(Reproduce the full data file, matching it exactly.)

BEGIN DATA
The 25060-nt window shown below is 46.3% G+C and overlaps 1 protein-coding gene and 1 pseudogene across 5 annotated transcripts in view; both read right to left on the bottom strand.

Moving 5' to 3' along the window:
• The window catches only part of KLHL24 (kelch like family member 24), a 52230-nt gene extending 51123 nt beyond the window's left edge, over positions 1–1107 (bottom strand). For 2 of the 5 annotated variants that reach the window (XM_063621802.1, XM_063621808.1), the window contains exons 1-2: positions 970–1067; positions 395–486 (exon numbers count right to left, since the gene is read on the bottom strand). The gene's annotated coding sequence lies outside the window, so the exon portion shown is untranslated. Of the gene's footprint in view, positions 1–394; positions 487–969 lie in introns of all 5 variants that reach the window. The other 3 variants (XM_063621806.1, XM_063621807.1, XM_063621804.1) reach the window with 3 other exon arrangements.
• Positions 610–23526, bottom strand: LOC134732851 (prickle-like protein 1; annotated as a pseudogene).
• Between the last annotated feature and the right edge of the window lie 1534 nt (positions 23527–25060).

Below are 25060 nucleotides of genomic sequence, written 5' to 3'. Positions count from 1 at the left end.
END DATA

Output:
The 25060-nt window shown below is 46.3% G+C and overlaps 1 protein-coding gene and 1 pseudogene across 5 annotated transcripts in view; both read right to left on the bottom strand.

Moving 5' to 3' along the window:
• The window catches only part of KLHL24 (kelch like family member 24), a 52230-nt gene extending 51123 nt beyond the window's left edge, over positions 1–1107 (bottom strand). For 2 of the 5 annotated variants that reach the window (XM_063621802.1, XM_063621808.1), the window contains exons 1-2: positions 970–1067; positions 395–486 (exon numbers count right to left, since the gene is read on the bottom strand). The gene's annotated coding sequence lies outside the window, so the exon portion shown is untranslated. Of the gene's footprint in view, positions 1–394; positions 487–969 lie in introns of all 5 variants that reach the window. The other 3 variants (XM_063621806.1, XM_063621807.1, XM_063621804.1) reach the window with 3 other exon arrangements.
• Positions 610–23526, bottom strand: LOC134732851 (prickle-like protein 1; annotated as a pseudogene).
• Between the last annotated feature and the right edge of the window lie 1534 nt (positions 23527–25060).

Below are 25060 nucleotides of genomic sequence, written 5' to 3'. Positions count from 1 at the left end.